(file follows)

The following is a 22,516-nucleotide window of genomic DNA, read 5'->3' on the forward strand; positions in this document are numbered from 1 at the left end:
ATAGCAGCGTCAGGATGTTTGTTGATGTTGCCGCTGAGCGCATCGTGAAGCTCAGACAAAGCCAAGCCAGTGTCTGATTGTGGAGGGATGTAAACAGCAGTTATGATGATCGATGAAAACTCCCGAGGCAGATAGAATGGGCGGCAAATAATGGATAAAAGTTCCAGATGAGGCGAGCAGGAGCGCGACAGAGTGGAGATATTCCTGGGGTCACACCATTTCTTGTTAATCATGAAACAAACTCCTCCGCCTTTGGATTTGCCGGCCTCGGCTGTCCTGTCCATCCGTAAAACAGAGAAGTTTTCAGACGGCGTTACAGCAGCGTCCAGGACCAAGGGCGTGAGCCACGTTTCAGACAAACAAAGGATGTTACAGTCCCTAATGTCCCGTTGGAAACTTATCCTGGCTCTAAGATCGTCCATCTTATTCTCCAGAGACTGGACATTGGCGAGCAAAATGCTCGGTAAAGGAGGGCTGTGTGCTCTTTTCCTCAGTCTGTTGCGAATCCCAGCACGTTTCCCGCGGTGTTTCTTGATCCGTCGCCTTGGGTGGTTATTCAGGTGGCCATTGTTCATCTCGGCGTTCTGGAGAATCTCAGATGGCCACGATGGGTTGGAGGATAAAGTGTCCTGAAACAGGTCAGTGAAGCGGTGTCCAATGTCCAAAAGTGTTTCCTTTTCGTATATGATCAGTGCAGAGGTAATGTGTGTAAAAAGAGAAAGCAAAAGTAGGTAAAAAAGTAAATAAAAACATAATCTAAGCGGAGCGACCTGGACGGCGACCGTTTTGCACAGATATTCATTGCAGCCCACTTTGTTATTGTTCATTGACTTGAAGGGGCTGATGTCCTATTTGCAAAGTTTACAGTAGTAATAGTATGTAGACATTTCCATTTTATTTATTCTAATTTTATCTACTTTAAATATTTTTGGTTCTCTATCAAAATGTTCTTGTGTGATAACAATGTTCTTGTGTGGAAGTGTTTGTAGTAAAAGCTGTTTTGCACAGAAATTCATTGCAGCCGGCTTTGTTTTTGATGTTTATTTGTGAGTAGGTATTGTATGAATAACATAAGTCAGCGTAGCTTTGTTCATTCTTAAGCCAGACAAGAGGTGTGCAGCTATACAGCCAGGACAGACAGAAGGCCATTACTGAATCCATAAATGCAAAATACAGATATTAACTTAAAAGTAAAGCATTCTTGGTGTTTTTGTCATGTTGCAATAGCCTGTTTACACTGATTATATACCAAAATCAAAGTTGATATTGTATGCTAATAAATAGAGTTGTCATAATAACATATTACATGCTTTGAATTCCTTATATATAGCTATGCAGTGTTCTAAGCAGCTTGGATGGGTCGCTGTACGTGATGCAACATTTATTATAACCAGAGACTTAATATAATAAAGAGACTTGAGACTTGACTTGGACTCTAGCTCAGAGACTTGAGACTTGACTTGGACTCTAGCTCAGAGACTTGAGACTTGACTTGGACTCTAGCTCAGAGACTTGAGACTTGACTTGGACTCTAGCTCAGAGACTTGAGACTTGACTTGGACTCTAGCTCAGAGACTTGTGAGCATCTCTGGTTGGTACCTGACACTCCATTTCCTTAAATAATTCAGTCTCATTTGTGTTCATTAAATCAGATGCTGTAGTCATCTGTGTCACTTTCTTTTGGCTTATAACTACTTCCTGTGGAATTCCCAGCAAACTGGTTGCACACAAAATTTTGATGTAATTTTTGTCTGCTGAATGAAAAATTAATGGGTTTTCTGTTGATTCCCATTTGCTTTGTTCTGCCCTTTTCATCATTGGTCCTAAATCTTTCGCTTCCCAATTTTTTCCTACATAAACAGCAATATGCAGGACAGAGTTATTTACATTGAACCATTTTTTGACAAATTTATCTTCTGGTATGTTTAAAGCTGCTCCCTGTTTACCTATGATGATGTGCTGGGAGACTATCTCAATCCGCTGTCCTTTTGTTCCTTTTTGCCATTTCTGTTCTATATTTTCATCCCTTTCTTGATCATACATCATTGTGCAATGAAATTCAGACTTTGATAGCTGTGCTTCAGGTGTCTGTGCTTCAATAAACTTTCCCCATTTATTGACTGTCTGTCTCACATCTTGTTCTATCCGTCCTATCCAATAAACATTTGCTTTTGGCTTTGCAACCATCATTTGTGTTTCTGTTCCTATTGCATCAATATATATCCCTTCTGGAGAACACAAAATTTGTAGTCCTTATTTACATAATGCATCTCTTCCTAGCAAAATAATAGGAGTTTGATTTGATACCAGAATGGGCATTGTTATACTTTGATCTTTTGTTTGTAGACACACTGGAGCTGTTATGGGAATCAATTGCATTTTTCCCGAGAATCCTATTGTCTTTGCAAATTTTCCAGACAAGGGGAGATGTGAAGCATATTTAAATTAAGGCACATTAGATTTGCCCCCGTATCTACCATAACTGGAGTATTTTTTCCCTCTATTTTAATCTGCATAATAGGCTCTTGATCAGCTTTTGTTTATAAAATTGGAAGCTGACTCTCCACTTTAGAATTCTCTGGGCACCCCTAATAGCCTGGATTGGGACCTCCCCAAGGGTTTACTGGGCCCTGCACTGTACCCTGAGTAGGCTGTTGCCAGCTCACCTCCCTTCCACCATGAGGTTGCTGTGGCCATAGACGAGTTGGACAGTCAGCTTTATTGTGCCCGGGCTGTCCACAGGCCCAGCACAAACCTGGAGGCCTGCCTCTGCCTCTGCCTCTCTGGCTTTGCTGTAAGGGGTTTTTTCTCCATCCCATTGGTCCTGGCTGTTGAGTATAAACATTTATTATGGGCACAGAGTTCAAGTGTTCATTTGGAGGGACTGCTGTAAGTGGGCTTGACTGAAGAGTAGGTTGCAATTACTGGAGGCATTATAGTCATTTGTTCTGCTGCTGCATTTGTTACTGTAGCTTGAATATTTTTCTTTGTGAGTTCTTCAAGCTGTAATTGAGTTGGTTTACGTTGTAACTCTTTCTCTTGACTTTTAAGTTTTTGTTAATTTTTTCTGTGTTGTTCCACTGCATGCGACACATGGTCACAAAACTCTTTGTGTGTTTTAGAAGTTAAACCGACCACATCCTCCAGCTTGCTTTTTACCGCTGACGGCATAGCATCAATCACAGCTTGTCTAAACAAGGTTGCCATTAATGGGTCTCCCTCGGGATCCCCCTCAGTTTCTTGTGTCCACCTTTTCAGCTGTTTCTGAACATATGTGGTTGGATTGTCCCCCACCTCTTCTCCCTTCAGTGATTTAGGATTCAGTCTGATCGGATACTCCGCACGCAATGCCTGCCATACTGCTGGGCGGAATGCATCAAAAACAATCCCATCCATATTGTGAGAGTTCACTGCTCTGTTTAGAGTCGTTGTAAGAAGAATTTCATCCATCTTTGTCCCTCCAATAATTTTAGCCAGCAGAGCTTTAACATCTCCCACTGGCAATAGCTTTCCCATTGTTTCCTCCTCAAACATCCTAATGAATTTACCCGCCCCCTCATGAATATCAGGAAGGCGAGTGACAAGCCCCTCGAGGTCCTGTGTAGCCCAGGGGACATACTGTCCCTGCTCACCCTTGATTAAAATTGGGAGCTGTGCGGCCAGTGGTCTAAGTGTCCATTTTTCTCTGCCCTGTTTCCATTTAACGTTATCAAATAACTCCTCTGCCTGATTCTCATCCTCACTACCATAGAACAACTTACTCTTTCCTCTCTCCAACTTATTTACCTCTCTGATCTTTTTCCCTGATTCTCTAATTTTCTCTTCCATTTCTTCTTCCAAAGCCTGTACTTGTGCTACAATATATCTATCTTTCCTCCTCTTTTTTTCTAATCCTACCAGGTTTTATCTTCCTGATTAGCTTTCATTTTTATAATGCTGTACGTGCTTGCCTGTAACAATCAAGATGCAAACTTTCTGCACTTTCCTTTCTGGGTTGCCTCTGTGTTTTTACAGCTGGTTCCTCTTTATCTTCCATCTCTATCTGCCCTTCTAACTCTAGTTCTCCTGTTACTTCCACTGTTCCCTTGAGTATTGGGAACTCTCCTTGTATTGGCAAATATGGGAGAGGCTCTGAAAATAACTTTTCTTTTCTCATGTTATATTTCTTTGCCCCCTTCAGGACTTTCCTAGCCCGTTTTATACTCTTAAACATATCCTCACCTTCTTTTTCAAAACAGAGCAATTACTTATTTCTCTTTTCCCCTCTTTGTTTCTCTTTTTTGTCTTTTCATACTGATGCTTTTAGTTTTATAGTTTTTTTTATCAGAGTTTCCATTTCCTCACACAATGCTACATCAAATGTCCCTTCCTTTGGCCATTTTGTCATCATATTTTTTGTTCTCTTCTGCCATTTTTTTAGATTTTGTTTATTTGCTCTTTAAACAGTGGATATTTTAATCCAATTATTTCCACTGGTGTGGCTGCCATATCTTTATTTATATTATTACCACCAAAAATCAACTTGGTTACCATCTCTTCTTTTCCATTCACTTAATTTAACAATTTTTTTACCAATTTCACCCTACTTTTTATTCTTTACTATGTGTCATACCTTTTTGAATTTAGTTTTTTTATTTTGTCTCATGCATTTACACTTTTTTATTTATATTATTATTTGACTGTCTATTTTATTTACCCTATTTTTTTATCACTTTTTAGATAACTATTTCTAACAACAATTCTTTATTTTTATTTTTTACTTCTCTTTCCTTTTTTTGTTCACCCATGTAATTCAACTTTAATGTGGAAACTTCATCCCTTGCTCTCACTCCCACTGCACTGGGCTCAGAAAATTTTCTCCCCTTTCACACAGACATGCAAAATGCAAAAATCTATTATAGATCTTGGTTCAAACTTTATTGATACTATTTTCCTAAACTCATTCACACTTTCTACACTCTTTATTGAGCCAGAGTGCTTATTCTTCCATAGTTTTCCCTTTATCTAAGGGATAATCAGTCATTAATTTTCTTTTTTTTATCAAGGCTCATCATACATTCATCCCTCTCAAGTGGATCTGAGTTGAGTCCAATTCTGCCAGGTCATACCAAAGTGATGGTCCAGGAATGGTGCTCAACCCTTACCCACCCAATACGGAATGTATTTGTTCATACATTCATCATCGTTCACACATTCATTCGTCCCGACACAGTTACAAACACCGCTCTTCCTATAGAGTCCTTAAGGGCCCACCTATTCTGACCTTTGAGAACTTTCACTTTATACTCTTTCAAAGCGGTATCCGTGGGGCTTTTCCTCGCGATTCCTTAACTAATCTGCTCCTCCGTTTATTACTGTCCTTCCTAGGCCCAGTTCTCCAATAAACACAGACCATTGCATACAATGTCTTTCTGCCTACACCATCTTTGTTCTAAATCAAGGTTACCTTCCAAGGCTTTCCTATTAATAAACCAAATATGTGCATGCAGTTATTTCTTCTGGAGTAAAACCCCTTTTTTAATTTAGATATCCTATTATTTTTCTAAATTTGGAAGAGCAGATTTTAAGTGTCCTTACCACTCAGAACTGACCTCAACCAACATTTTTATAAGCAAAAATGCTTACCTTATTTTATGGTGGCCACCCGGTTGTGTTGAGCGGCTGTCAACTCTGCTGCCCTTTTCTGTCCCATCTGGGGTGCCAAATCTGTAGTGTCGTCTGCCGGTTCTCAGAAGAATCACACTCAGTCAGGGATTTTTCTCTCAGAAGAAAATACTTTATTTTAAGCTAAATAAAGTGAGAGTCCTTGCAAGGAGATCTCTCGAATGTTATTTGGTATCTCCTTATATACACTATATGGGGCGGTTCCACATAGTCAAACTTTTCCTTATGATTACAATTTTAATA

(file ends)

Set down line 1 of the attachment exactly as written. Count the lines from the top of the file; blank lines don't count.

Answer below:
The following is a 22,516-nucleotide window of genomic DNA, read 5'->3' on the forward strand; positions in this document are numbered from 1 at the left end: